Cases reported "Dementia"

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1/41. Dementia. Part 2: Person-centred assessment.

    A positive attitude towards people with dementia will enable the nurse to ascertain their strengths and abilities. Person-centred assessment can enhance the patient's experience and lead to more accurate information. nurses should also consider the needs and role of the patient's carer.
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2/41. Is a picture worth a thousand words? Evidence from concept definitions by patients with semantic dementia.

    Nine patients with semantic dementia (the temporal lobe variant of frontotemporal dementia) were asked to define concrete concepts either from presentation of a picture of the object or from its spoken name. As expected, the patients with the most severe semantic impairment produced the least detailed definitions, and the quality of the definitions overall was significantly related to concept familiarity. Further analyses of the definitions were designed to assess two key theoretical aspects of semantic organization. (i) Do objects and their corresponding names activate conceptual information in two neuroanatomically separable (modality-specific) semantic systems? If so, then-apart from any expected commonality in performance attributable to factors such as concept familiarity-one would not predict striking item-specific similarities in a patient's picture- and word-elicited definitions. (ii) Do sensory/perceptual features and more associative/functional attributes of conceptual knowledge form two neuroanatomically separable subsystems? If so, then one would predict significant dissociations in the prominence of these two types of information in the patients' definitions. The results lead us to favor a model of the semantic system that is divided by attribute type but not by modality.
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3/41. Semantic knowledge and episodic memory for faces in semantic dementia.

    Previous studies have documented poor recognition memory for faces in patients with semantic dementia. Preserved face recognition memory was found in this study, however, so long as atrophy was confined predominantly to the left temporal lobe. patients with structural damage to the right temporal lobe were typically impaired, with the status of the hippocampus and parahippocampal gyrus (including the perirhinal cortex) on the right being critical. Two single-case studies of patients with predominantly left temporal lobe pathology confirmed good recognition memory for famous faces, even if semantic knowledge about the celebrities depicted was severely degraded. An effect of semantic knowledge on recognition memory became apparent only when perceptually different photographs of the famous people were used at study and test. These results support the view that new episodic learning typically draws on information from both perceptual and semantic systems.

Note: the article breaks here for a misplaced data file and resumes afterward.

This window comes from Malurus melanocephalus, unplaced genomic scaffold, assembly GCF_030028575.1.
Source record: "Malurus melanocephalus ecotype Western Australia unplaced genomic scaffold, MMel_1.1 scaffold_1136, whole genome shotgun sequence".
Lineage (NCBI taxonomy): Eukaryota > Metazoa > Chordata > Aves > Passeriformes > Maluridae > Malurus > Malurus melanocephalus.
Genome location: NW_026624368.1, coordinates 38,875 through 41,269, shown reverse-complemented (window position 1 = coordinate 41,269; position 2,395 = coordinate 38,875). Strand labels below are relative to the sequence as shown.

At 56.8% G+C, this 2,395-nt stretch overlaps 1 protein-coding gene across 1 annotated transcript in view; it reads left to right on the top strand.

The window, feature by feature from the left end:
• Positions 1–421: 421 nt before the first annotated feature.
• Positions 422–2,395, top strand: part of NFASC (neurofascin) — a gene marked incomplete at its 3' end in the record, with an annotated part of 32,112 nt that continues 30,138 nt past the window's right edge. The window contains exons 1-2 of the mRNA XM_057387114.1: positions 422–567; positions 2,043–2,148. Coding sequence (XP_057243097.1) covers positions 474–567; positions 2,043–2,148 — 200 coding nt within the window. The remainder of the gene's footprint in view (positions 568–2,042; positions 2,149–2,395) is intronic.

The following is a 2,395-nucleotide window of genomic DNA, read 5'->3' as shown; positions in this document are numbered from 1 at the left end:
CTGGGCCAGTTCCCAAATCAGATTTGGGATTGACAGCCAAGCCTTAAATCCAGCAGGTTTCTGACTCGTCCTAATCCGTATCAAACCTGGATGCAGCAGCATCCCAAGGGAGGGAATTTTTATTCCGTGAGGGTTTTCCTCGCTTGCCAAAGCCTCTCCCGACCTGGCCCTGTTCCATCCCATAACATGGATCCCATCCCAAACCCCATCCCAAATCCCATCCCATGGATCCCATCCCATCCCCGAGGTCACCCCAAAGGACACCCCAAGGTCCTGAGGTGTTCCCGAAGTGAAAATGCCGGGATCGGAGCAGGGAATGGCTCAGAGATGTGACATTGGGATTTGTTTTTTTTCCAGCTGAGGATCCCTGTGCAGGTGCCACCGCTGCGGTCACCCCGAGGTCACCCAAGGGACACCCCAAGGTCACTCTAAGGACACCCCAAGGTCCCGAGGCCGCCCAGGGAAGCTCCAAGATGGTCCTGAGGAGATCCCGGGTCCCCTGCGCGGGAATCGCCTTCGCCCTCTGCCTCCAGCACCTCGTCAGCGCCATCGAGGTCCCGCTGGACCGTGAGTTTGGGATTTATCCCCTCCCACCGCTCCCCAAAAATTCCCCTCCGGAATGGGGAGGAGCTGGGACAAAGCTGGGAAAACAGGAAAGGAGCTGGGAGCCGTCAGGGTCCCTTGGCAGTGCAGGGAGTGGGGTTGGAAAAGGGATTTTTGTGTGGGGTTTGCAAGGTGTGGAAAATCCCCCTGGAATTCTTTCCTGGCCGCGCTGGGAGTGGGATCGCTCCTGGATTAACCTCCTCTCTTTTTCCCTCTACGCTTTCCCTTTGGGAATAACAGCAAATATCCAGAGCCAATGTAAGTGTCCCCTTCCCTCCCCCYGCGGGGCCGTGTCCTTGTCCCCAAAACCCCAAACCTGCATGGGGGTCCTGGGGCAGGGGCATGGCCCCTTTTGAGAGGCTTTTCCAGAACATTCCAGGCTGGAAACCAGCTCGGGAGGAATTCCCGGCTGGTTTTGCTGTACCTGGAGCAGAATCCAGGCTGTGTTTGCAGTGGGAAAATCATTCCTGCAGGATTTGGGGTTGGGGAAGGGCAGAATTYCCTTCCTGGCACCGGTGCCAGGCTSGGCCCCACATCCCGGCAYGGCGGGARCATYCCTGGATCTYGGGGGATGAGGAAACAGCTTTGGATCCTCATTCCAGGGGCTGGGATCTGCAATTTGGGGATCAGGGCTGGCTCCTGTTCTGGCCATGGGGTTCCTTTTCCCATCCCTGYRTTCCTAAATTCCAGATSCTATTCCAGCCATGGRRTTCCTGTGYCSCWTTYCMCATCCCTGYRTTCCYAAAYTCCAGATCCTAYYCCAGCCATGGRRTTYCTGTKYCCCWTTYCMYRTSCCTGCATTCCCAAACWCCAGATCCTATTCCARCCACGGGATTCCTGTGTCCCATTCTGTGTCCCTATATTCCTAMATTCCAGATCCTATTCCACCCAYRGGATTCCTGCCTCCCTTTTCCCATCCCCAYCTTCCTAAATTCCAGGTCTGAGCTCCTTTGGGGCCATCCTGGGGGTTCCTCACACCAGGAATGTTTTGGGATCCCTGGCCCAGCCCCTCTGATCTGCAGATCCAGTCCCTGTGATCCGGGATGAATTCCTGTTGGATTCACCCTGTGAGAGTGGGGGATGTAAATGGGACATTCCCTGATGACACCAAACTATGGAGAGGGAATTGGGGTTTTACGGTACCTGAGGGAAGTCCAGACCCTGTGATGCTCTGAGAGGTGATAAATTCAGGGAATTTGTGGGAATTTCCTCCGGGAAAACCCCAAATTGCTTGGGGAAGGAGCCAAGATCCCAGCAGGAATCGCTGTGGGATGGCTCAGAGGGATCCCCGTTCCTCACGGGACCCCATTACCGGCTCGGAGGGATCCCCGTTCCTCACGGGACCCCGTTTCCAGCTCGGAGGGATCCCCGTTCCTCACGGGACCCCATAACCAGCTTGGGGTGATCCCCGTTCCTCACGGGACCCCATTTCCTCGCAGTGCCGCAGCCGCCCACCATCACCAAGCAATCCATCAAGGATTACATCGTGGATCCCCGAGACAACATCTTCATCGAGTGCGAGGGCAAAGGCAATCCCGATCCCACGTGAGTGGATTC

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4/41. Subacute diencephalic angioencephalopathy: biopsy diagnosis and radiological features of a rare entity.

    Subacute diencephalic angioencephalopathy (SDAE) is a rare and fatal disease of unknown etiology that involves the thalami bilaterally. To date, there have been four cases reported, in which the diagnosis was established only after post mortem examination of the brain. We report two male patients, ages 69 and 41 years, who presented with progressive dementia and somnolence. Radiological evaluation revealed enhancing lesions involving both thalami. The differential diagnosis included a number of neoplastic, inflammatory and vascular processes. In both cases, pathological evaluation of biopsy specimens suggested the diagnosis of SDAE. Despite supportive care, the disease progressed rapidly and both patients died within weeks after initial presentation. The diagnosis was confirmed at autopsy in both cases. SDAE is a rare cause of bithalamic disease that can be mistaken for a neoplasm as well as a number of conditions that necessitate different treatment choices. The histopathological findings can establish the diagnosis when combined with radiological and clinical information. This report emphasizes the utility of stereotactic biopsy in early diagnosis of SDAE.
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5/41. Episodic memory: insights from semantic dementia.